|Publication number||US2128955 A|
|Publication date||Sep 6, 1938|
|Filing date||Nov 26, 1937|
|Priority date||Nov 26, 1937|
|Publication number||US 2128955 A, US 2128955A, US-A-2128955, US2128955 A, US2128955A|
|Inventors||Montgomery Richard B|
|Original Assignee||American Brass Co|
|Export Citation||BiBTeX, EndNote, RefMan|
|Referenced by (18), Classifications (4)|
|External Links: USPTO, USPTO Assignment, Espacenet|
Patented Sept. 6, 1938 HOT WORKABLE PHOSPHOR BRONZE Richard B. Montgomery, Derby, Conn., assignor to The American Brass Company, Waterbury, Conn., a corporation oLConnecticut No Drawing.
This invention relates to copper-tinlalloys, and more particularly to a phosphor bronze, and has for an object to produce such an alloy which is hot workable and has greater strength and hard- 5 ness. 1 \P This application is a continuation in part of my prior application Serial No. 108,616, filed October 31, 1936.
The so-called phosphor bronzes are alloys of 10 copper and tin deqxidized with phosphorus before pouring or casting the molten metal into suitable molds. In order to make sure the metal is properly deoxidized there is usually sufiicient of the .deozidizer used so that there is a small surplus 15 and a small amount of the deo'xidizer remains in the resulting alloy. In the present alloy, however, suificint phosphorus is added not only to-deoxidize the melt but to have some residual phosphorus alloyed with the metal for the purpose of 20 securing definite physical properties.
The tin bronzes may be cold rolled up to about 12 percent tin content. These bronzes as a rule also maybe hot rolled or worked up to about 2 percent tin content, but the hot rolling or hot" 25 working becomes rapidly impossible as the tin content is increased over 2 percent. I I have found that, with an appreciable amount of phosphorus remaining in the alloy and up to about 1 percent, bythe addition of sufflcient,
- worked with a tin content upto 20 percent. Thus a tin bronze that could not be hot rolled at all 35 canbe-easily hot rolled with additions of phosphorus and iron in the ratio of one to four.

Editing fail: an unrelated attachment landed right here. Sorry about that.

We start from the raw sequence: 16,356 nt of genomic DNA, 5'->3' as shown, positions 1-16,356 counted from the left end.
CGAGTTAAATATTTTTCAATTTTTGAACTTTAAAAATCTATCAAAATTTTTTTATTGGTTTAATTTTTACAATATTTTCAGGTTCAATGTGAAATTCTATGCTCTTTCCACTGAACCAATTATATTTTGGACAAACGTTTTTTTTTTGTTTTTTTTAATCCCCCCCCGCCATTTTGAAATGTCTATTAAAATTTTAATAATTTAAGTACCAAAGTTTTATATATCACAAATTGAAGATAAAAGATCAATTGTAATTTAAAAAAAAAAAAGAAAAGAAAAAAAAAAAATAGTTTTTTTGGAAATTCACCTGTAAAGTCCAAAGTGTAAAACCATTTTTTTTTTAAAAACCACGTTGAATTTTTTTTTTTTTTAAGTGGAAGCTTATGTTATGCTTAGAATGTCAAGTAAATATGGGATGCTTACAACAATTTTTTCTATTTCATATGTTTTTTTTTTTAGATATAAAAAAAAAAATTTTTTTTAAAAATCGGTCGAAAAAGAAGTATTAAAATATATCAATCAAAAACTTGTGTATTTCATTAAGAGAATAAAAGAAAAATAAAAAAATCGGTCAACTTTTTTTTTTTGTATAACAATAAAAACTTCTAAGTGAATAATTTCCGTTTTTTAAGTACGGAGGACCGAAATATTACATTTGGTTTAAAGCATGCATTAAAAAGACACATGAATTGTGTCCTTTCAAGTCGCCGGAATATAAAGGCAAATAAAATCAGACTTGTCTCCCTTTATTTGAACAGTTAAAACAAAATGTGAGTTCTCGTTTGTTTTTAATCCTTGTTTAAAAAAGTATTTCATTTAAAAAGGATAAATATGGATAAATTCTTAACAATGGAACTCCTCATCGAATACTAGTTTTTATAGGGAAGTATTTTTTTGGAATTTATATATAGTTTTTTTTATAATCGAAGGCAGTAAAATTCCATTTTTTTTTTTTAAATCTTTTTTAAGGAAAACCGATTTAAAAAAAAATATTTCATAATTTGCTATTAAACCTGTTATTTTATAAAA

This effect is secured in these copper tin alloys with a tin content of from 2 to 20 percent and balance principally copper, the content'of phos-p 4 phorustbeing from 0.05 percent up to about 1 being hot workable.
' percent, and the content of iron from 0.25 percent to about 5 percenti The content of iron for best results should be at least suflicient so that the 1 ratio of phosphorus to iron is about 1 to 4, or suf U ficient to form the compound FezP. Thus in this alloy suflicient phosphorusis added not only to deoxidize the melt, but to have some residual phosphorus alloyed with the metal for the purpose of securing definite physical properties, and suf- 50 ficient iron isaddedto convert the phosphorus into iron phosphide. l h
It appears that the phosphorus in a phosphor Application November 26, 1937, Serial N0. 176,666
4 Claims. 01. 75-154) bronze when iron is present in amount insufficient to form the compound FezP forms a phosphorustin compound which melts below a suitable hot rolling temperature and thereby further increases the hot shortness of the tin bronzes containing 6 more than 2 percent tin, and making it even more diflicult to hot work. However, it appearsthat with iron present in amountsufiicient to convert all, or substantially all, of the phosphorus into iron phosphideFezP no objectionable phosphorus- 10 tin compound is formed, but the-compound of iron and phosphorus is formed instead, which compound melts considerably above the hot rolling temperature. Uponlcooling this copper-tiniron-phosphorus alloy the iron phosphide crystallizes first from the melt. Thus dispersed throughout the liquid metal, these particles appear to control the crystallization of the copper and tin producing a fine grainflstructure. with littletin segregation. Therefore, it is seen that by having phosphorus and iron present in substantially the above mentioned ratio a phosphor bronze of higher tin content may be produced which can be hot rolled or hot forged, and which due to its superior structure possesses greater strength and hardness than the ordinary phosphor bronze.
It will be appreciated a large number of specific alloys may be made within the ranges of elements noted, but an example of an alloy that hot rolls very nicely has approximately the following proportions, tin 5 percent, iron 05 percent, phosphorus'0.1 percent, and balance copper.
An example of another desirable alloy has approximately 10 percent tin, 1 percent iron, 0.2
percent phosphorus, and balance copper. 36
Having thus set forth the nature of my invention, what I claim is: r
1. An alloy composed of 2%v to 20% tin, from 0.25% to 5% iron; phosphorus from 0.05% up to 1% and balance copper, which is characterized by 40 *2. An alloy composed of 2% to 20% tin, from 0.25%to 5% iron, phosphorus from.0.05% upto 1%, and balance copper, and in which the iron content is at least about four times the 'phosphorus content. k
3. An alloy composed of approximately 5% tin, 0.5% iron; 0.1% phosphorus, and balance copper. 4; An alloy composed of approximately 10% tin,
1% iron, 0.2% phosphorus, and balance copper.
3mm B. MONTGOMERY.
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